So this is what we found, so we showed that B7-H3 is highly expressed in metastatic, castration-resistant prostate cancers. And in the vast majority of these patients, expression was already upregulated at the time of diagnosis. So we saw no statistically significant difference between CSPC and CRPC in those patients who ultimately developed CRPC. We also showed that B7-H3 three expression was not significantly different across different disease sites, ranging from the prostate primary, to bone marrow, lymph nodes, liver, and soft tissue. Congruent with known preclinical data, B7-H3 appears to be highly expressed on tumor cells, and expression was rarely observed on stromal cells.

Interestingly, whilst there was some heterogeneity in B7-H3 expression in the tumor cells, B7-H3 positive and negative cells were generally within about a 30 to 60 micron diameter distance between each other, suggesting that drugs targeting B7-H3 positive cells may impact its B7-H3 negative neighbors through crossfire or bystander effects, depending on the mechanism of kill. Interestingly, we then went on to look at how B7-H3 expression correlated with tumor genomics, and we observed that B7-H3 expression is higher in patients, those whose tumors harbored BRCA2 bi-allaleic mutation or HomDel, as well as those with either ATM mutation or protein loss. And here are just some examples of IHCs that demonstrate this scenario.

So finally, I went on to evaluate the activity of DS-7300a in a number of prostate cancer CRPC organoids in vitro. So I tested this in three different models. Two of them had fairly high B7-H3 expression, H scores ranging from 150 to 250, and one of the model had no B7-H3 expression. And we observed substantial antitumor activity from the B7-H3 targeting ADC, compared to the antibody alone, or an isotype ADC. And this effect was only observed in the B7-H3 positive models, and was absent from the B7-H3 negative tumor model. And below, you can see this image, which demonstrates nicely that treated with the vehicle or the antibody alone, or the isotype ADC, we don't see any organoid disruption, whereas the B7-H3 targeting ADC had substantial antitumor activity.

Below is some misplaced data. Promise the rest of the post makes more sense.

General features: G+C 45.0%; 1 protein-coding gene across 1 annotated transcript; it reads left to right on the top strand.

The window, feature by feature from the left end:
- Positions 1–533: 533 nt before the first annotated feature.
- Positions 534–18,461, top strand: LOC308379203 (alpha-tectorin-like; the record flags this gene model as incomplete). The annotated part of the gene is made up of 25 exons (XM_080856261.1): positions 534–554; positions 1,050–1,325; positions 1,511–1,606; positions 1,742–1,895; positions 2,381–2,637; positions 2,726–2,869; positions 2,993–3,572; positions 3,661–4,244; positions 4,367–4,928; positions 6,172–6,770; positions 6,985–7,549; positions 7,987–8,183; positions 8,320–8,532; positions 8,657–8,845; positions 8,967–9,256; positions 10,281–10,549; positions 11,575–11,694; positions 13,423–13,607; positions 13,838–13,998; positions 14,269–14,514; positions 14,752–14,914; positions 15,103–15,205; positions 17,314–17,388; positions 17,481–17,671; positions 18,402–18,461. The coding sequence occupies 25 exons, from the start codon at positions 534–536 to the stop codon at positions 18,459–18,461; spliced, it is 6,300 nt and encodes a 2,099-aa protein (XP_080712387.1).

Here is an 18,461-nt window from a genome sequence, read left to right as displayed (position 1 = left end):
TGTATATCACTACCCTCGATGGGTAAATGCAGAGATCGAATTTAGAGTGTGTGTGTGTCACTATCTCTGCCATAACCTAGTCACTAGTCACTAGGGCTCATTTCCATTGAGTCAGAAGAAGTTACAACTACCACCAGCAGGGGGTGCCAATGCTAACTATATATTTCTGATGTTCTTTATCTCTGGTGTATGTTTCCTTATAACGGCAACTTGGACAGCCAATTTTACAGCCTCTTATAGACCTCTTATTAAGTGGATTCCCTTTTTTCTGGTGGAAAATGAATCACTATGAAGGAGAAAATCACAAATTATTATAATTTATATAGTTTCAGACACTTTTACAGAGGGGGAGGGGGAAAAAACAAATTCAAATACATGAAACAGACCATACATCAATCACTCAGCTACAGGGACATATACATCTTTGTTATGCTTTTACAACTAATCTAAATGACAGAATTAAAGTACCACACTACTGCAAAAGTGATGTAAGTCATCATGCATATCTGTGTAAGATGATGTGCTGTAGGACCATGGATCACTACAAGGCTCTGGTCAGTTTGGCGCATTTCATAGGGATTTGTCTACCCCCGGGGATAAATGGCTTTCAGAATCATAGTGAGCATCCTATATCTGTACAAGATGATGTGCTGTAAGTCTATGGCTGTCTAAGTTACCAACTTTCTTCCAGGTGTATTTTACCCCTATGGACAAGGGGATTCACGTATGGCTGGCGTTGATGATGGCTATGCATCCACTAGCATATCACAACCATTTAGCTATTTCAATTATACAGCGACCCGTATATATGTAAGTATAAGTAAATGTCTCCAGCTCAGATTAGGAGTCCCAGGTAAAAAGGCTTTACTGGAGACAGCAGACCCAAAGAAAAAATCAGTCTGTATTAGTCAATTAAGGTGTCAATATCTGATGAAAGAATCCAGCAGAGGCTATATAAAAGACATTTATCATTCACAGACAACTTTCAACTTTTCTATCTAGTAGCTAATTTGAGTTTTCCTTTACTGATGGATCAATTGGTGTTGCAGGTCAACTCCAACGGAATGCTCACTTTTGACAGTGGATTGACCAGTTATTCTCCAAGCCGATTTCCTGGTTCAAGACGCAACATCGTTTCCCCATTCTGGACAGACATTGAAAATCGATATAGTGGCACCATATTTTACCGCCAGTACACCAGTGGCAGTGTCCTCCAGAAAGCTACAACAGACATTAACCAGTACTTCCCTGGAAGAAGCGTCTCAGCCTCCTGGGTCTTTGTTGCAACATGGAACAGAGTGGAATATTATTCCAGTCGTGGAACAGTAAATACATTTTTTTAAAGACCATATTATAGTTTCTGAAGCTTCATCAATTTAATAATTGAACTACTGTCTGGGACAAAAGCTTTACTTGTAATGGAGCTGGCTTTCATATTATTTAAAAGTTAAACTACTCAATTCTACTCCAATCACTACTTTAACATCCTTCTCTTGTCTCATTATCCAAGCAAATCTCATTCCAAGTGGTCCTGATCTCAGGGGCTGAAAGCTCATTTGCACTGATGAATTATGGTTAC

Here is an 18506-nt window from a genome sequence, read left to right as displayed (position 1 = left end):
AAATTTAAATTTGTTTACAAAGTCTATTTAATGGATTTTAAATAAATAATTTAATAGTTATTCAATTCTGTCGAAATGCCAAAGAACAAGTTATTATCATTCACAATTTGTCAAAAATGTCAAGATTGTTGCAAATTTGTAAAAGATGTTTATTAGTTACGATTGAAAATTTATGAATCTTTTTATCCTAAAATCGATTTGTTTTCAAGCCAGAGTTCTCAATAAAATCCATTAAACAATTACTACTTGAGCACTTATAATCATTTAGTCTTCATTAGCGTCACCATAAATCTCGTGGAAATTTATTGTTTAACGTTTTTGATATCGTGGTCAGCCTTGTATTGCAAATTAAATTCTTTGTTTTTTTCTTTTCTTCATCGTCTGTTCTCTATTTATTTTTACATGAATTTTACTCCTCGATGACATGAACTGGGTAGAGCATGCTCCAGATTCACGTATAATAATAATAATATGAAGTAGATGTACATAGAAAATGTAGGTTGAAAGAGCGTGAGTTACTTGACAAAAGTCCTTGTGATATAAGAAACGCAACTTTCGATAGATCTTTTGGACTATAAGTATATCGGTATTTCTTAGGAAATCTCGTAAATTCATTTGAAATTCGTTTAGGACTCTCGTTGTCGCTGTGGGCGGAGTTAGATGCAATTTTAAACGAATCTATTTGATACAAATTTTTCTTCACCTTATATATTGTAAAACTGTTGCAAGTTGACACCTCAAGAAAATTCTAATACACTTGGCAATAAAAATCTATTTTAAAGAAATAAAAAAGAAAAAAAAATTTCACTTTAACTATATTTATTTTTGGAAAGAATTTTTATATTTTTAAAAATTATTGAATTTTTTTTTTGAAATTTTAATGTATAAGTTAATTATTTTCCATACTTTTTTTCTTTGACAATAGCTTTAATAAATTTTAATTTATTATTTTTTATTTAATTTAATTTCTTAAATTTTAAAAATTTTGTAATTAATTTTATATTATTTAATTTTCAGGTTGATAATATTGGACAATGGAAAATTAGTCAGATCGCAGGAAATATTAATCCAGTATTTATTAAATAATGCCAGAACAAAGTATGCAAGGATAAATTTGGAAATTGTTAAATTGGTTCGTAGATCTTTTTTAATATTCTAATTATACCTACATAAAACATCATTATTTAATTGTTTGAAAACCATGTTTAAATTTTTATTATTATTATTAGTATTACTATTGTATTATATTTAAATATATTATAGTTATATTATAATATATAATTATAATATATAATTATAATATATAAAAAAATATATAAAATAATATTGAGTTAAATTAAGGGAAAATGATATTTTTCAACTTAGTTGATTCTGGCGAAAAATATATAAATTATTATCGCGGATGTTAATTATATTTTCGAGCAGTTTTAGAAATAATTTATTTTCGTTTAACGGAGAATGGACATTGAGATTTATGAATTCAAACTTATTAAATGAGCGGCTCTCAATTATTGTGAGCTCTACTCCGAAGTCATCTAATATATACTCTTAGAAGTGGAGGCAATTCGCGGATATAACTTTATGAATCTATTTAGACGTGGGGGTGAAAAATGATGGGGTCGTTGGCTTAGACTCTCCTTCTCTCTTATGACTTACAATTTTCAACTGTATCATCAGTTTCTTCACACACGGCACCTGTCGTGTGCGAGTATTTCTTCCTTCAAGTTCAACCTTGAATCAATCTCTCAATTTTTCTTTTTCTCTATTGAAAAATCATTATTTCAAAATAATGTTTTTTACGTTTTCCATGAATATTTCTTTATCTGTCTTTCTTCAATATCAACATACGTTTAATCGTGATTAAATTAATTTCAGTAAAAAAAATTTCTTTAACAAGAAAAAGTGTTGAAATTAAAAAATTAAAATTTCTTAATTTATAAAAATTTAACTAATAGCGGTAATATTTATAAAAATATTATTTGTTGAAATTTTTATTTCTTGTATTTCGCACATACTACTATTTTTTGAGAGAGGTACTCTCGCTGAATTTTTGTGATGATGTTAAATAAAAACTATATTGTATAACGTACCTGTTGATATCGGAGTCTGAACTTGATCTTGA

We then went on to evaluate this in a number of PDX models derived from human CRPC biopsies. And again, we showed substantial antitumor activity with the B7-H3 targeting ADC, whereas the control compounds didn't have any activity. And consistent with our organoid data, we only see this activity in the B7-H3 positive models, and this is not as observed in the B7-H3 null PDX model. So in summary, we showed that membranous B7-H3 is frequently overexpressed in CRPC, and in those patients who develop CRPC, this expression is often present at the time of diagnosis. Membranous expression is relatively homogeneous in comparison to other targets like PSMA. And when there was heterogeneity, the positive and negative cells were generally very close to each other. B7-H3 overexpression associates with alterations of BRCA2 and ATM, and finally, a B7-H3 ADC, using a topoisomerase 1 payload, has potent and selective antitumor activity in B7-H3 positive human CRPC models.

Andrea Miyahira: Okay, thank you, Christina, for that wonderful presentation. I guess some questions, is B7-H3 necessary for prostate cancer, and do we know what role it's playing?

Christina Guo: Yeah, so B7-H3 has been shown to have a number of functions in other cancer types, whether that's promoting tumor metastasis or immune tolerance. In prostate cancer, there was a paper previously published in a TRAMP-C1 model, which has relatively low B7-H3 expression, where it was shown that B7-H3 actually promoted tumor growth. So I think there is still some contention as to what B7-H3 actually does in prostate cancer. Certainly, B7-H3 knockout in prostate cancer cell lines don't lead to marked inhibition of growth. And I think what that indicates to us is that perhaps the role of B7-H3 is more to do with the tumor cell's interaction with its stroma, which would not be evaluable in in vitro models of tumor cells only. So really, the short answer is that there has been a wide range of functions proposed for B7-H3 in cancer, in general, as far as ... however, I think there is still much work to be done as to exactly what it does in prostate cancer, specifically.